English 19-year-old jailed for refusal to disclose decryption key

Jerry Leichter leichter at lrw.com
Thu Oct 7 20:14:41 EDT 2010

On Oct 7, 2010, at 1:10 PM, Bernie Cosell wrote:
>>>>> a 19-year-old just got a 16-month jail sentence for his refusal to
>>>>> disclose the password that would have allowed investigators to see
>>>>> what was on his hard drive.
>>> What about http://www.truecrypt.org/docs/?s=plausible-deniability
>>> Could this be used?
>> Sure. And the technology used would have no effect on the standard
> ... used in court:
> I think you're not getting the trick here: with truecrypt's plausible
> deniability hack you *CAN* give them the password and they *CAN*  
> decrypt
> the file [or filesystem].  BUT: it is a double encryption setup.  If  
> you
> use one password only some of it gets decrypted, if you use the other
> password all of it is decrypted.  There's no way to tell if you used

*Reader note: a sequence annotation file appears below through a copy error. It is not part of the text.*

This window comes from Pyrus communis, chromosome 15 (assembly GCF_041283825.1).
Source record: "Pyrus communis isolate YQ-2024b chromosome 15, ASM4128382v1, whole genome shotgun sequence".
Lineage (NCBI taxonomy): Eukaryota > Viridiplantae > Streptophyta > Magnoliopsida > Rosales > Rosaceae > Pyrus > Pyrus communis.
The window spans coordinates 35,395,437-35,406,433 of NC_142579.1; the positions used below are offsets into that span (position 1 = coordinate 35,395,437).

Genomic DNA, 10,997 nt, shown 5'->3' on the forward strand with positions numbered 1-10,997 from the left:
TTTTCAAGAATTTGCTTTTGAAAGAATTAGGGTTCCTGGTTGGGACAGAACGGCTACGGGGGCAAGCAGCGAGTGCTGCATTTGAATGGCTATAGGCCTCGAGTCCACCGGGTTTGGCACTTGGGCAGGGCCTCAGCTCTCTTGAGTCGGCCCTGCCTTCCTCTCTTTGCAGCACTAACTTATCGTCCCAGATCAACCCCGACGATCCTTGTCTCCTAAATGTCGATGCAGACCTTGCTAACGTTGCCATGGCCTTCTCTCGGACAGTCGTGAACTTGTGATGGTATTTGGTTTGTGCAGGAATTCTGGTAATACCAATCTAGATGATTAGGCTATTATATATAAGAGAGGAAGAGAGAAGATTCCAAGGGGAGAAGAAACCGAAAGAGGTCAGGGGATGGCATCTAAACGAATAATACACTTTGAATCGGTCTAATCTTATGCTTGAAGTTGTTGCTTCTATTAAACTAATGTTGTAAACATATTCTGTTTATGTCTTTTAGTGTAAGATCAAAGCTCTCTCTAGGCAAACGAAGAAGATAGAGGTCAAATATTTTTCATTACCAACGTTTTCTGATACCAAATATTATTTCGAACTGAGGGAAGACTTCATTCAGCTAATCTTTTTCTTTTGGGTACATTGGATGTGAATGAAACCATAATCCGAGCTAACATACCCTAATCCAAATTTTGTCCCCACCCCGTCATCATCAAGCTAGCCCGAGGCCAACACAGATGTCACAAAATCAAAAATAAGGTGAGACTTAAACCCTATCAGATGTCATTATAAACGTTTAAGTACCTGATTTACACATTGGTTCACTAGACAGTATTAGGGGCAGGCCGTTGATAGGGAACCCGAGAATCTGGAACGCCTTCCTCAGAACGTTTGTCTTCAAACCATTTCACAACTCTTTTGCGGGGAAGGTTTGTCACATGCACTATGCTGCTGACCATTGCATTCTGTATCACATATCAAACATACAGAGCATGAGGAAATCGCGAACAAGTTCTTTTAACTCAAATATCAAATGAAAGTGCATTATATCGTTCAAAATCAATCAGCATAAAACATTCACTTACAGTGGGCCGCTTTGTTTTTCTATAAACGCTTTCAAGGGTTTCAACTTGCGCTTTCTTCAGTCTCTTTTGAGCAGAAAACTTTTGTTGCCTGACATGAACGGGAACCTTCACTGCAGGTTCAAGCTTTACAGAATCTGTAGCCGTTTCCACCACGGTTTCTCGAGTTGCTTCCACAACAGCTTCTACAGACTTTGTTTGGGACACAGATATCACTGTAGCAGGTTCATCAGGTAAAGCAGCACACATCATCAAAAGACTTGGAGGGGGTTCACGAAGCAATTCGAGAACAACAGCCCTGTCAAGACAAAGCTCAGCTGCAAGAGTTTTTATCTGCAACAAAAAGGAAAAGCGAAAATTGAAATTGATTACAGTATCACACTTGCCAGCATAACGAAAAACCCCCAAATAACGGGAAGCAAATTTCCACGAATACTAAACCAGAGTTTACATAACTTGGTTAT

> the
> first password that you didn't decrypt everything.  So in theory you
> could hide the nasty stuff behind the second passsword, a ton of  
> innocent
> stuff behind the first password and just give them the first password
> when asked.  In practice, I dunno if it really works or will really  
> let
> you slide by.
You're thinking too much about the technology.

The court demands a company turn over its books.  The company denies it
keeps any books.  Sure - massive fines, possible jail sentences for the

Alternatively, the company turns over fake books.  There is evidence  
that the
books are fake - they show the company only did 2000 transactions last  
but somehow the company paid a staff of 200 to take phone calls last  
Or the books don't show any payments for things that we see sitting in  
warehouse.  Or maybe there are just purely statistical anomalies:  The
variation in income from week to week is way out of the range shown by
other businesses.  Or there's just someone who swears that these are not
the books he's seen in the past.  Same outcome for the company.

Maybe the high-tech cheats let you get away with stuff; maybe they  
Then again, maybe the fake paper books let you get away with stuff, and
maybe they don't.  Technology lets you play some games more easily,
but it's not magic pixie dust that immunizes you from reality.

							-- Jerry

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